The reproductive stage of females was determined based on the characteristics of the external morphology of their body, so that they were classified into four groups: Inactive - I (When they did not have apparently visible nipples, non-dilated abdomen and notoriously the absence of fetus); Pregnant - P (When the abdomen was raised and prominent); Lactating - L (When the nipples were perceptibly secreting, as well as when the furry area around the nipples were absent); and Postlactating - PL (If they were not producing secretion through the nipples, besides having little hair around the breasts) (Racey 1988, Gannon & Willig 1992, Esbérard 2002).

The animals selected for histomorphometric analysis were euthanized. First of all, the animals were anesthetized with sodium pentobarbital at a concentration of 40 mg kg-1 intraperitoneally, followed by a saturated solution of potassium chloride 40 mg/kg-1 (Morais et al. 2013b).

10 inactive females were selected for the histomorphometric analysis of the ovaries. After euthanasia, the specimens were dissected and their ovaries were removed. A small incision was made with a scalpel in the abdomen towards the inguinal region. Thus, there was divulsion of the underlying tissue until these organisms were exposed and, consequently, collected.

The ovaries were fixed during 24 hours by immersion in 10% neutral buffered formalin (NBF), preserved in ethanol at 70% with 5% glycerin. Subsequently, the organs were processed according to routine histological technique (Behmer et al. 1976, Rieder & Schmidt 1987), included in blocks of Paraplast and cut into 4 μm thickness. It was performed semi-serial cuts with interval of 40 μm between a cut and another one. Furthermore, the tissue preparations were stained with hematoxylin and eosin (HE) and analyzed by light microscopy.

The distinction of the different types of ovarian follicles found in D. cinerea were estimated based on the histological characteristics observed and already described for other mammals, since the bats present growth and development similar to the other animals belonging to the Class Mammalia (Bernard 1980, Crichton & Krutzsch 2000, Dorlikar et al. 2013). Thus, initially there is a Primordial Follicle, which exhibit a single layer of flat cells and when these cells assume a cubic shape, they will originate the Unilaminar Primary Follicle. When follicular cells multiply and form a granular layer, they will originate the Multilaminar Primary Follicle (Preantral Follicle). Subsequently, the follicles grow and Occurs the agglomeration of the follicular fluid between the follicular cells, forming the Antrum, giving rise to the secondary follicle (Antral Follicle), this one grows more than others and reaching its highest stage of development, it becomes the mature follicle (Preovulatory or Graafian Follicle). After the ovulation process, there is a formation of an endocrine gland called Corpus Luteum (Parrott & Skinner 2000, Hutt et al. 2006, Figueiredo et al. 2008, Martins et al. 2008, Dorlikar et al. 2013).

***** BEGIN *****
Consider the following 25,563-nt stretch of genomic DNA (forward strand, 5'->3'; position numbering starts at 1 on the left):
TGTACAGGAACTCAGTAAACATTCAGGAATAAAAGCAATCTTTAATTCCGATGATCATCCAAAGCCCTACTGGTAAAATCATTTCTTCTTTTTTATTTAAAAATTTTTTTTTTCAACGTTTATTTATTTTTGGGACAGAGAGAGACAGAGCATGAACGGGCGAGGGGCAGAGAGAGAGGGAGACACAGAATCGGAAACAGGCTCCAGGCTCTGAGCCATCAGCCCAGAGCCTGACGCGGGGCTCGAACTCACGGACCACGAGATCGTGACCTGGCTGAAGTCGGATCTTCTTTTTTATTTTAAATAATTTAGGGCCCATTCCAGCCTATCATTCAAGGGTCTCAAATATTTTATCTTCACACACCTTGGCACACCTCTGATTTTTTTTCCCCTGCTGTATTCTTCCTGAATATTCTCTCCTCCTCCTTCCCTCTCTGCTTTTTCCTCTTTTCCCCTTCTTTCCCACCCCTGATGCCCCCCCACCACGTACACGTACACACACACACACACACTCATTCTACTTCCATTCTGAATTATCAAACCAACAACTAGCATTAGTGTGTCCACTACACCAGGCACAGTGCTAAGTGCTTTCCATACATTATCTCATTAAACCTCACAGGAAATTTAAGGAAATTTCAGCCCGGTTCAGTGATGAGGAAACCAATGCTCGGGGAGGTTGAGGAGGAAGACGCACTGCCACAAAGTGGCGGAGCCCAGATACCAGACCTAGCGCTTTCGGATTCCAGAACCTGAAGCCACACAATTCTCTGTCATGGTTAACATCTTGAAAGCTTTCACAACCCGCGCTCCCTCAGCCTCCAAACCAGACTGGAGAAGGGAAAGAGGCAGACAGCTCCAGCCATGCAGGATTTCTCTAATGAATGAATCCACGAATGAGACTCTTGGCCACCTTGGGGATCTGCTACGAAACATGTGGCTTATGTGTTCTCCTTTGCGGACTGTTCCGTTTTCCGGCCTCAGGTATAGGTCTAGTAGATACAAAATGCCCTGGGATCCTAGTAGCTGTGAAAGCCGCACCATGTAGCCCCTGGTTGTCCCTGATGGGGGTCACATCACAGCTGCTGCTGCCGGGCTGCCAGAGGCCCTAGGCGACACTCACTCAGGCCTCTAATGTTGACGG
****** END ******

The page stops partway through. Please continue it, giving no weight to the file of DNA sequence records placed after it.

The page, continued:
In the morphometric analysis were considered: The Ovarian Area (OA), which was measured in square millimeters (mm2); The quantification of the different types of ovarian follicles (Unilaminar and Multilaminar Primary Follicles, Antral and Matures or Graafian Follicles) as well as the area of occupation of these follicles in square micrometers (μm2). In addition, the number of corpus luteum was quantified. The histological slides were photographed by the software Motic Images Plus 2.0. For this, a camera was coupled between a computer and an optical microscope. The slides used for the measurement of the OA and quantification of the follicles were photographed at 40x magnification, while for the measurement of the area of each follicle the slides were photographed at 100x magnification. 10 photomicrographs per animal were used for each parameter measured. The images were captured in an orderly direction from the left border to the right edge of the ovary present on each histological slide. So, before each capture the stage control allowed the movement of the histological slide in the horizontal plane of the mechanical stage which is composed of two axis (x and y) reference to two rulers (horizontal and vertical) and measured in millimeters (mm) allowing the location of structures present in the ovary, in order to avoid photographing the same types of ovarian follicles. All parameters considered were measured and counted by the software Image J.

The statistical analysis of the OA was performed from the results obtained in the morphometry, which were submitted to Student’s t-test and analysis of variance (ANOVA) of the software SPSS (Statistical Package for the Social Sciences, SPSS Inc. Chicago, USA) version 15.0. So that the results achieved of each period were compared to each other. The values of p<0.05 were considered statistically significant.

Results

From June 2014 to November 2015, 25 adult female bats of the species Dermanura cinerea were collected. All these bats were classified according to external morphology of their body and organized by month. In addition, there were more specimens captured in July/2014 (n=11) (Fig.1).